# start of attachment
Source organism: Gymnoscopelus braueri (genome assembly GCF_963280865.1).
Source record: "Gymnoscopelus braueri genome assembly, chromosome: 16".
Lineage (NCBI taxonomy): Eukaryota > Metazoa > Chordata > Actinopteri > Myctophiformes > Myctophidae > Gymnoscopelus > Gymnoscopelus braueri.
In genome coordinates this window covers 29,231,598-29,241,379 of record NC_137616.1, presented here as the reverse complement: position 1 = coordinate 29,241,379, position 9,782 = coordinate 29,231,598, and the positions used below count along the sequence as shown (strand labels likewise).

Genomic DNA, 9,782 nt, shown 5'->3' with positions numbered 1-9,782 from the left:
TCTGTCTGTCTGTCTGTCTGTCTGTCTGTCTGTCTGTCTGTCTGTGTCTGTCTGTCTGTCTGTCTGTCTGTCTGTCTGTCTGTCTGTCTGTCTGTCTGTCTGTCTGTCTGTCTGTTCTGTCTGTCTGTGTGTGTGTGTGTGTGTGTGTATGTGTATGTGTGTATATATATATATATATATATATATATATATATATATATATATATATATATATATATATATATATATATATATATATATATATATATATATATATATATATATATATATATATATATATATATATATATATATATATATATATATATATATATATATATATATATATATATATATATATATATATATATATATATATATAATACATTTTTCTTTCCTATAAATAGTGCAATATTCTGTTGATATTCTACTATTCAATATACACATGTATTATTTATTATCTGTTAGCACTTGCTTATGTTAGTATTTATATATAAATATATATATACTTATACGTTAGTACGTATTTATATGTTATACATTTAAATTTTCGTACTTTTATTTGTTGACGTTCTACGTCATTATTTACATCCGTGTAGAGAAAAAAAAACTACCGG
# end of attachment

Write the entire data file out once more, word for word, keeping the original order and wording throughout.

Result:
Source organism: Gymnoscopelus braueri (genome assembly GCF_963280865.1).
Source record: "Gymnoscopelus braueri genome assembly, chromosome: 16".
Lineage (NCBI taxonomy): Eukaryota > Metazoa > Chordata > Actinopteri > Myctophiformes > Myctophidae > Gymnoscopelus > Gymnoscopelus braueri.
In genome coordinates this window covers 29,231,598-29,241,379 of record NC_137616.1, presented here as the reverse complement: position 1 = coordinate 29,241,379, position 9,782 = coordinate 29,231,598, and the positions used below count along the sequence as shown (strand labels likewise).

Genomic DNA, 9,782 nt, shown 5'->3' with positions numbered 1-9,782 from the left:
TCTGTCTGTCTGTCTGTCTGTCTGTCTGTCTGTCTGTCTGTCTGTGTCTGTCTGTCTGTCTGTCTGTCTGTCTGTCTGTCTGTCTGTCTGTCTGTCTGTCTGTCTGTCTGTCTGTTCTGTCTGTCTGTGTGTGTGTGTGTGTGTGTGTATGTGTATGTGTGTATATATATATATATATATATATATATATATATATATATATATATATATATATATATATATATATATATATATATATATATATATATATATATATATATATATATATATATATATATATATATATATATATATATATATATATATATATATATATATATATATATATATATATATATATATATATATATATATATATATAATACATTTTTCTTTCCTATAAATAGTGCAATATTCTGTTGATATTCTACTATTCAATATACACATGTATTATTTATTATCTGTTAGCACTTGCTTATGTTAGTATTTATATATAAATATATATATACTTATACGTTAGTACGTATTTATATGTTATACATTTAAATTTTCGTACTTTTATTTGTTGACGTTCTACGTCATTATTTACATCCGTGTAGAGAAAAAAAAACTACCGG